By Chris Terlop
In the 3-4 defense, the defensive tackle may be the most important position. He must control two gaps and cannot allow himself to be pushed into the linebackers or the whole play is blown up. Right now the Packers have a very good one in BJ Raji, who has two years left on his contract. However, the last year of the two is voidable. He is said to be the third in line for an extension this off-season behind Aaron Rodgers and Clay Matthews. I believe they will get a deal done, one cannot find a defensive tackle as talented and consistent as Raji for a comparable price.
Behind Raji aren’t names that strike fear into anyone’s hearts. Raji played the highest percentage of snaps (59%) on the defensive line, Ryan Pickett was a close second with 52%, but after that there is a huge drop-off. We talked yesterday about how much Dom Capers enjoys subbing guys in and out on that defensive line, and unless you like your combination at defensive tackle to include Jordan Miller and Johnny Jolly, the Pack need another defensive tackle.
DT Shariff Floyd, Florida
Ht: 6-3 Wt: 297 lbs 40: 4.87 Bench: N/A
Notes: Floyd has been battling Offensive Tackle Luke Joekel at the top of most draft boards and isn’t expected to make it past the third pick overall. During his time at Florida he not only played every position on the defensive line, but excelled at each spot, showing off his versatility. Defensive tackles rarely rack up big sack numbers, but Floyd had 6.5 sacks last season that led to a first team All-SEC selection; he wrapped up the year by running down Louisville quarterback Teddy Bridgewater for two sacks, not an easy feat. He could work in the 3-4 as an end or as a tackle in the 4-3, his versatility and potential are practically limitless.
Projection: Top 5 Overall
DT Jesse Williams, Alabama
Ht: 6-4 Wt: 323 lbs 40: 4.94 Bench: 30 reps
Notes: Williams is another late bloomer, as he took up the game at 15 years old after a history with rugby. He, like Floyd, has played end and nose tackle in college and would fit nicely in the Packers scheme. His versatility would give Capers another toy to move across the line for different substitution packages. Williams possesses unbelievable strength, being able to bench press over 600 pounds, but he doesn’t have the agility to get after the QB. He is going to plug whatever gaps he is assigned to, and will be effective in the run game, but pressuring the quarterback is something you will have to find somewhere else on the defense. In saying that, getting a guy who can control two gaps consistently is a rare commodity.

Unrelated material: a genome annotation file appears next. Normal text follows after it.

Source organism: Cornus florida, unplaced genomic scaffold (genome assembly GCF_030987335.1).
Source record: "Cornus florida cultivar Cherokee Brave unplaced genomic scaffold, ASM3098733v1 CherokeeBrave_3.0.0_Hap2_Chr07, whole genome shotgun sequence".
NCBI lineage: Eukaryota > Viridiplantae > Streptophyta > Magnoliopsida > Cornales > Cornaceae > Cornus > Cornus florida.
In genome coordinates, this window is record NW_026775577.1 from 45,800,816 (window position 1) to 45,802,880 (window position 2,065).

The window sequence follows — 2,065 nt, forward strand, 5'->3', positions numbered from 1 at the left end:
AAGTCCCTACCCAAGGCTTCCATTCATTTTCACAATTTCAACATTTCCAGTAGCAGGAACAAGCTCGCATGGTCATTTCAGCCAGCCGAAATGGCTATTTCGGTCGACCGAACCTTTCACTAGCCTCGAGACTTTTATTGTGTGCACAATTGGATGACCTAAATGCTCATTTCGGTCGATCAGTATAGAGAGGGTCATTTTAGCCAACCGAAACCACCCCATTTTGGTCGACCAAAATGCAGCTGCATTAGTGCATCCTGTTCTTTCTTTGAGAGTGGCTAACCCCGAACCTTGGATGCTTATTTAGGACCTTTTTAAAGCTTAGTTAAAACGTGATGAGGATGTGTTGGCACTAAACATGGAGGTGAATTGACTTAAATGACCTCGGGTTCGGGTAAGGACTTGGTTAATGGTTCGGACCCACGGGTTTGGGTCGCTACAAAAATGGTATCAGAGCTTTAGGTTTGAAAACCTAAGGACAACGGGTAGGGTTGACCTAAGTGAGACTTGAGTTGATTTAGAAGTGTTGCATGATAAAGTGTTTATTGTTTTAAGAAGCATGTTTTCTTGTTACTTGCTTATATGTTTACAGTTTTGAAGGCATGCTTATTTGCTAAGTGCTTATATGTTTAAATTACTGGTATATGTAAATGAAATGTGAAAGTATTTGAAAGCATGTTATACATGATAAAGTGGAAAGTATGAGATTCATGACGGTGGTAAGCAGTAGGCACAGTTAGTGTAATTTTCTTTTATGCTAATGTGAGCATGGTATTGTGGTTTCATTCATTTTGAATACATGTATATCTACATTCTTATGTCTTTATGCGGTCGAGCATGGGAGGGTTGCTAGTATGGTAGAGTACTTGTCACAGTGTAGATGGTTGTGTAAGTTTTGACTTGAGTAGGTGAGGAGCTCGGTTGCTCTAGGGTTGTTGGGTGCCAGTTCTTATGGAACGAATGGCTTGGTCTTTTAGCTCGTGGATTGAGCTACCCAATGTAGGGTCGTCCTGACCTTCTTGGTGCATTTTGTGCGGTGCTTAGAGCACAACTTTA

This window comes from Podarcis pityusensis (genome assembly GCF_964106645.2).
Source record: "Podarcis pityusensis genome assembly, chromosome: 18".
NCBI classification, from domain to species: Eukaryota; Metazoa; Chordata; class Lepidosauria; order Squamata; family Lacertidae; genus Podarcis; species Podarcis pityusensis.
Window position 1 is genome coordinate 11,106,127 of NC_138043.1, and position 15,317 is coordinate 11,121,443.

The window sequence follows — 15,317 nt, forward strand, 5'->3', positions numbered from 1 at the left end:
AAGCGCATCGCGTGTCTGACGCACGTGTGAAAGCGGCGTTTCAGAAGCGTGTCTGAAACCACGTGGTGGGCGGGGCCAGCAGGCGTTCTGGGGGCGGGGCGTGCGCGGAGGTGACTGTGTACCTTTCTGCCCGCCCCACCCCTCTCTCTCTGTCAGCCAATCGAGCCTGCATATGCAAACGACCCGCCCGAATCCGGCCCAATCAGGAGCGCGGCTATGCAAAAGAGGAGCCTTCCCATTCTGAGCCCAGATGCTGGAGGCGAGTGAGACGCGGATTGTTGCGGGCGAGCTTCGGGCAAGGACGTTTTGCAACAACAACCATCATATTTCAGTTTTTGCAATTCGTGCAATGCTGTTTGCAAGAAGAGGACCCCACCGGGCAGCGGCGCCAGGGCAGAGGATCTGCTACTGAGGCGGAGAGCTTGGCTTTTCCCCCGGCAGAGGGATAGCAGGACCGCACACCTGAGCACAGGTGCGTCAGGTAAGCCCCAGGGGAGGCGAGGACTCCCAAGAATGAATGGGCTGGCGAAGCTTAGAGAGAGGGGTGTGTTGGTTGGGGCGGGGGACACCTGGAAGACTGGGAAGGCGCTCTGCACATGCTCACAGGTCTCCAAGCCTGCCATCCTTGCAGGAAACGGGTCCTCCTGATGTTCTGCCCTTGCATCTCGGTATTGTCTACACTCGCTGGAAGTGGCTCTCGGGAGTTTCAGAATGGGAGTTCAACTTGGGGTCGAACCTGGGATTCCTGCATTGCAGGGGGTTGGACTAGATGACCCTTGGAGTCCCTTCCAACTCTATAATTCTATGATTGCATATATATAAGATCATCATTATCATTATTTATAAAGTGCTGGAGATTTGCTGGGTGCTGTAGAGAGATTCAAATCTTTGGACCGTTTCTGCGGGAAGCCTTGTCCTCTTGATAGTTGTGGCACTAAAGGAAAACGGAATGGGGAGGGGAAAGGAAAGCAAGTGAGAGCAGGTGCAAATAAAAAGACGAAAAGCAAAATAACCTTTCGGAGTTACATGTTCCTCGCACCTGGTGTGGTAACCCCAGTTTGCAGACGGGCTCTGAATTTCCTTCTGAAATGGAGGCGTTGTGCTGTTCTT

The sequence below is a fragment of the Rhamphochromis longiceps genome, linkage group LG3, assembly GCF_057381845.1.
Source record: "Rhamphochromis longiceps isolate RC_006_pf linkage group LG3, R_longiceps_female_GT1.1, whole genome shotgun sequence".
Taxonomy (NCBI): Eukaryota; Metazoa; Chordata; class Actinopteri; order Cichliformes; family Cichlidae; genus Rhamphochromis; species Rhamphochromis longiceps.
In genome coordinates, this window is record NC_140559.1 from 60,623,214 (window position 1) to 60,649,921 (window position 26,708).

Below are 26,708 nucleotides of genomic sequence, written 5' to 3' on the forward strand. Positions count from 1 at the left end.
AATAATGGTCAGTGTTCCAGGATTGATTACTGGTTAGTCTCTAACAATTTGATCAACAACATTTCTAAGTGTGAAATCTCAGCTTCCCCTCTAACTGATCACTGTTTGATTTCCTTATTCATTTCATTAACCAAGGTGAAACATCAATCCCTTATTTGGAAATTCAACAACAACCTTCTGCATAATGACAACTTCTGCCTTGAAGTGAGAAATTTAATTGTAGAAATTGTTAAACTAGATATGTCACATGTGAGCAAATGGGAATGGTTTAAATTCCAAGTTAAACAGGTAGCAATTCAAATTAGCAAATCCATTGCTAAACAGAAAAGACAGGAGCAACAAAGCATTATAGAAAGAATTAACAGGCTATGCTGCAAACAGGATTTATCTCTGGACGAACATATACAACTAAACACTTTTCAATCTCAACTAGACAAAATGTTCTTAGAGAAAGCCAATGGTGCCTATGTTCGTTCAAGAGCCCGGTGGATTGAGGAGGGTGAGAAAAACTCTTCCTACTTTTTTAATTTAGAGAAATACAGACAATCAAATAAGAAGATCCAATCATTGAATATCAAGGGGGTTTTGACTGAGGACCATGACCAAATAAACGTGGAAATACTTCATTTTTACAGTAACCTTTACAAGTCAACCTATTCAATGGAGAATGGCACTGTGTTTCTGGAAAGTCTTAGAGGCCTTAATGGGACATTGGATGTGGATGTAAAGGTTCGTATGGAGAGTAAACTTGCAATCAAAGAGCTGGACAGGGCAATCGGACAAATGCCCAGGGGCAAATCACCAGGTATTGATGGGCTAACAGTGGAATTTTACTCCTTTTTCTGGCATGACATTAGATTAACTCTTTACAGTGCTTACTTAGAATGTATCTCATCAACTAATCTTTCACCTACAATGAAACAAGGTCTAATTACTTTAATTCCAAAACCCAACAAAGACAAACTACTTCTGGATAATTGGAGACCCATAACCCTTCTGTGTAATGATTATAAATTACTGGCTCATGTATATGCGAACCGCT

Projection: Late First to Second Round
DT Jonathan Hankins, Ohio State
Ht: 6-3 Wt: 320 lbs 40: 5.28 Bench: 30 reps
Notes: Hankins had a somewhat disappointing season this past year after a sophomore year that opened everyone’s eyes to what he is truly capable of. He was slowed by a sprained knee and was on the field for almost every defensive snap. Compare that to the Packers style, where he will be asked to play half the snaps at most, and he has a chance to rest and have a much bigger impact and not worry about getting worn down. Hankins moved up and down the line during his career at Ohio State and could play DE or DT in the 3-4, just the kind of player Ted Thompson looks for. He has the quickness to collapse the pocket and get in a quarterbacks face right off the snap, a useful tool for any defense. His biggest knock was his inconsistency, which I think can be attributed to being on the field for so many snaps. I think he would be a great fir if they Pack can get him in the second round.
Projection: Late First to Second Round
DT Brandon Williams, Missouri Southern
Ht: 6-1 Wt: 335 lbs 40: 5.32 Bench: 38 reps
Notes: Williams intrigues me, a Division II three-time All-American, and then he played well in the Senior Bowl. When I was looking at his numbers before the senior bowl my reaction was, “This is a kid who is physically better than 90% of the guys he goes against, he can’t do that at the next level.” Then I saw him play in the Senior Bowl, against future NFL prospects and he did more than hold his own. 38 reps in the bench press speak for themselves, he is a powerful player, can move up and down the line, and possesses a short burst. His speed won’t translate at the next level, but his strength of the ball could, and if the Packers have put of defensive tackle to day three and he is there, he would be a good fit.
Projection: 3rd to 4th Round
Others to look for: DT Jonathan Jenkins, Georgia; Montori Hughes, Tennessee-Martin
You can hear Chris Monday-Friday on Sportsline and Saturdays at 8 am. Follow him on Twitter @ChrisTerloo